Guest Author - Vance R. Rowe
Jane Toppan was a cold, heartless, serial killer who preyed on the weak and the helpless.
She was born Honora Kelley in 1885. Janeís mother had died when she was just a young girl and that left her and her sister with an alcoholic father. Eventually, Honora Kelley(Toppan) and her sister were removed from the home and their life of squalor. The two girls were put into an orphanage asylum. After several years in the Boston Female Asylum, Honora Kelley was finally adopted by the Toppan family and Honora Kelley would become Jane Toppan.
Jane Toppan eventually left her adopted home in 1885 and studied to become a nurse. However, instead of an Angel of Mercy, Jane Toppan became an Angel of Death. In the first facility that Jane worked in, she began experimenting with the elderly patients. She would give them Morphine and Atropine to bring them close to death and bring them back again. However, she did eventually kill the patients that she didnít care too much for.
When it was all said and done, Jane Toppan had killed thirty-one people. Her reign of terror eventually ended when she rented a home from the Davis family. Jane got behind on her rent and when one of the Davis daughters went to talk with her about it, that daughter would mysteriously die. Jane Toppan was not yet considered a suspect in the death. That would all change though when the Davisís asked Jane to move in with them and eventually the other daughter mysteriously died. Mister Davis became concerned when his family started dying off for no apparent reason.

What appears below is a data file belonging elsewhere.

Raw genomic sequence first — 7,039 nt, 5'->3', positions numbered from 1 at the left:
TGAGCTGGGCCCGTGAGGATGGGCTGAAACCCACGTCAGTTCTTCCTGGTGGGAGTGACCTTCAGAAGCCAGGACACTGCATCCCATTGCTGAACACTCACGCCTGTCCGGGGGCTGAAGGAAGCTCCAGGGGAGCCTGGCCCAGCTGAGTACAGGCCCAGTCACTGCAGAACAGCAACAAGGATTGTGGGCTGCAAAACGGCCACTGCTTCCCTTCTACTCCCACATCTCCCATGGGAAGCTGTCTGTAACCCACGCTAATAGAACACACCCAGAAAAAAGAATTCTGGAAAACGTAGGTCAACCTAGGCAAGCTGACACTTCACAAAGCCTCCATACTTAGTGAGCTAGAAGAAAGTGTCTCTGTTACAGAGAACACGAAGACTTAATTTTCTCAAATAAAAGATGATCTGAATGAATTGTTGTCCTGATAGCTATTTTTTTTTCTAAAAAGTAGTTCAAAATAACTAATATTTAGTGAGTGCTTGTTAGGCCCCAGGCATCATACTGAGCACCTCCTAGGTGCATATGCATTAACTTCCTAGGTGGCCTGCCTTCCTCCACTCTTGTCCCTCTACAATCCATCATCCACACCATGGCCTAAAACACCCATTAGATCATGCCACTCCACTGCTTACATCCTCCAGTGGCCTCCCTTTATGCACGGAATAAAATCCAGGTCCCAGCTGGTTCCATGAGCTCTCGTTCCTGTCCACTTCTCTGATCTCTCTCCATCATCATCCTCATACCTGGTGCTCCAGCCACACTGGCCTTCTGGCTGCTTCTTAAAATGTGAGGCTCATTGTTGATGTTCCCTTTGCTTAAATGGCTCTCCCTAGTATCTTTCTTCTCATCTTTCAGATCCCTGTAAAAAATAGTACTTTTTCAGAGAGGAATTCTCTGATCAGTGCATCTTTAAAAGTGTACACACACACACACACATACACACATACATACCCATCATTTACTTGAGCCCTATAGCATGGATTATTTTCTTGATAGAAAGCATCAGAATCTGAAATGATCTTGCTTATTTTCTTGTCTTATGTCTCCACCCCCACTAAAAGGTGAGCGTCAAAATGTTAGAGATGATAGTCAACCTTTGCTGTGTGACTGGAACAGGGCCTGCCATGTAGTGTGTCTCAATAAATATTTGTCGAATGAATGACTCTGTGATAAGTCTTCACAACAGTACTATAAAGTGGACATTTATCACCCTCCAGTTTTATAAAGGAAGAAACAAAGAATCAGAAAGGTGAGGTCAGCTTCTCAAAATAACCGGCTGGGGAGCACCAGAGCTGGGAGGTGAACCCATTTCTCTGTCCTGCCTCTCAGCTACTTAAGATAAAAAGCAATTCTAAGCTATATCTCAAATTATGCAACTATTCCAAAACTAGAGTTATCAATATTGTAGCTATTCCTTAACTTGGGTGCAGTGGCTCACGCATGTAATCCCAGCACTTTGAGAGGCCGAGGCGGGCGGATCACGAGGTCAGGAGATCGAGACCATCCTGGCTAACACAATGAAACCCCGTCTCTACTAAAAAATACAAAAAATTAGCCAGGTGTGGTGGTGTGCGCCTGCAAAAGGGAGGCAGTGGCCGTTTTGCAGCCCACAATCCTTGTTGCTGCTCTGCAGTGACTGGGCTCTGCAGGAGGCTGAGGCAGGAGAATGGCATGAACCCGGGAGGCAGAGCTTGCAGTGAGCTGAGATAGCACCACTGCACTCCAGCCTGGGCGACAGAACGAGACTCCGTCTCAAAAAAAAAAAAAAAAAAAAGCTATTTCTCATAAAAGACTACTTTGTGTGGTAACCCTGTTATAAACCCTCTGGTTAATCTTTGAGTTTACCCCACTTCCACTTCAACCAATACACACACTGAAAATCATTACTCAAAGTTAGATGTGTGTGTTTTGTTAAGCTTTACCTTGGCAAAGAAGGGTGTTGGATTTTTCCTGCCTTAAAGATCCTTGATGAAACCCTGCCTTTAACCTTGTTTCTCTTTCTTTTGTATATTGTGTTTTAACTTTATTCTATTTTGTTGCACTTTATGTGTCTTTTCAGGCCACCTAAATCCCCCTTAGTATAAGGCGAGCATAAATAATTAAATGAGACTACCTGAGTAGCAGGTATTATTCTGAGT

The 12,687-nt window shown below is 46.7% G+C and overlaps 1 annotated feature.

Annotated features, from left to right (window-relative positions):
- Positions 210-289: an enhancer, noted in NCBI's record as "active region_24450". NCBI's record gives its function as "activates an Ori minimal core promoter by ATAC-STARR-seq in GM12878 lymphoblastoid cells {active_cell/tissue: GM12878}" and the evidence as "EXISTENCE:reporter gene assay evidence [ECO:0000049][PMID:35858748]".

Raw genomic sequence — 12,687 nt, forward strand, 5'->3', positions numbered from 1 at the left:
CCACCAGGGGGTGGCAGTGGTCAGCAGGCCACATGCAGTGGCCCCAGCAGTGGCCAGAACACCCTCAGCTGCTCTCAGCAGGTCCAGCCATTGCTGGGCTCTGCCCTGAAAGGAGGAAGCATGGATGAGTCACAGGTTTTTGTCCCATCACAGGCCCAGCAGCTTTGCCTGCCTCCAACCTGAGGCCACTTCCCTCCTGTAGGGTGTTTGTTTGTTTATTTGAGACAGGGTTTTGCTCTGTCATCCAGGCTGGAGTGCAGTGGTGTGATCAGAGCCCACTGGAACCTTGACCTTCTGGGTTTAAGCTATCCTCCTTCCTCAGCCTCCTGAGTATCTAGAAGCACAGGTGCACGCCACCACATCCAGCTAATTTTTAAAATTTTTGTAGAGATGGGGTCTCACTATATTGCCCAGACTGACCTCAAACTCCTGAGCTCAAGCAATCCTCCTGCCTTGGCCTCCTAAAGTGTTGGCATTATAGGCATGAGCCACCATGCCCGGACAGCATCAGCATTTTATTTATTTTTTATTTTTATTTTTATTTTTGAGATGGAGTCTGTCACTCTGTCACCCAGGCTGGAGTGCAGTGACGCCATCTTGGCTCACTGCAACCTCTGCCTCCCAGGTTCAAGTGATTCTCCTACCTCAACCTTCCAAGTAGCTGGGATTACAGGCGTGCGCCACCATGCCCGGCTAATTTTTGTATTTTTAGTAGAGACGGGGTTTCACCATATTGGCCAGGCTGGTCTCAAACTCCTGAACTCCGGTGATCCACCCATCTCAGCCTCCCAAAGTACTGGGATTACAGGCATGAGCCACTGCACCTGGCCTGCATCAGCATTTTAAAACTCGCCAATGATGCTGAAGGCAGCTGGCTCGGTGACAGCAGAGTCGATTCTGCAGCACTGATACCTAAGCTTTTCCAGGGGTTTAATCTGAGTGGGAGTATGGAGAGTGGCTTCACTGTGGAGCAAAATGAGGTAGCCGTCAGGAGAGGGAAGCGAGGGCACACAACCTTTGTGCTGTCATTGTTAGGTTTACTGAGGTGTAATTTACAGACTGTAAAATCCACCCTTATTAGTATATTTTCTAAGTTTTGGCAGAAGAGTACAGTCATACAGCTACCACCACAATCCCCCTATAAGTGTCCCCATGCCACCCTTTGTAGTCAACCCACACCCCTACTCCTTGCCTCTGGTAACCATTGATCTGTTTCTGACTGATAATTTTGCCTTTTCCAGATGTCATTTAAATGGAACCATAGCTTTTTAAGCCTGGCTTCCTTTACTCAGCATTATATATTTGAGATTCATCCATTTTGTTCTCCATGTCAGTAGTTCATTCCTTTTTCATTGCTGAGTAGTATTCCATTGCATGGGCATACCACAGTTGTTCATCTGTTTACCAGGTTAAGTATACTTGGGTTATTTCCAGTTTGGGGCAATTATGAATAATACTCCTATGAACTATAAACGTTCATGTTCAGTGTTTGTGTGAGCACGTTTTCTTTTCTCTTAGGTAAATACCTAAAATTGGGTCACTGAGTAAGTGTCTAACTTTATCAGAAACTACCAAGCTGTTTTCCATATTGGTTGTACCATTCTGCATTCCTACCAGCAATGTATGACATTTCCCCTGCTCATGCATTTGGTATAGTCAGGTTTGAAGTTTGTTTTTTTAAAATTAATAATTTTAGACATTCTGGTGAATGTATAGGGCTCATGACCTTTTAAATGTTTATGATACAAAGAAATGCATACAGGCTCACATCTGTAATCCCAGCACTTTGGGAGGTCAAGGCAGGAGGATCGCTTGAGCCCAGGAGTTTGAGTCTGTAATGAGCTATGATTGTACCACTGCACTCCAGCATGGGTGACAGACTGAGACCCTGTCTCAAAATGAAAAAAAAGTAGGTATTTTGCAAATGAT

With the help of a Harvard Medical School graduate, Mister Davis began investigating the death of his daughters. It was discovered, a few months later, that Jane Toppan was the culprit in these deaths and Mister Davis had her arrested on charges of murder. Her trial took place in 1902 and she had admitted to the other murders as well. Janeís defense was that she was mentally insane and after listening to her exploits over the course of the trial, the judge agreed.
He declared her mentally ill and was sentenced to a mental institution. She remained in that hospital until her death in 1938 at the age of 84.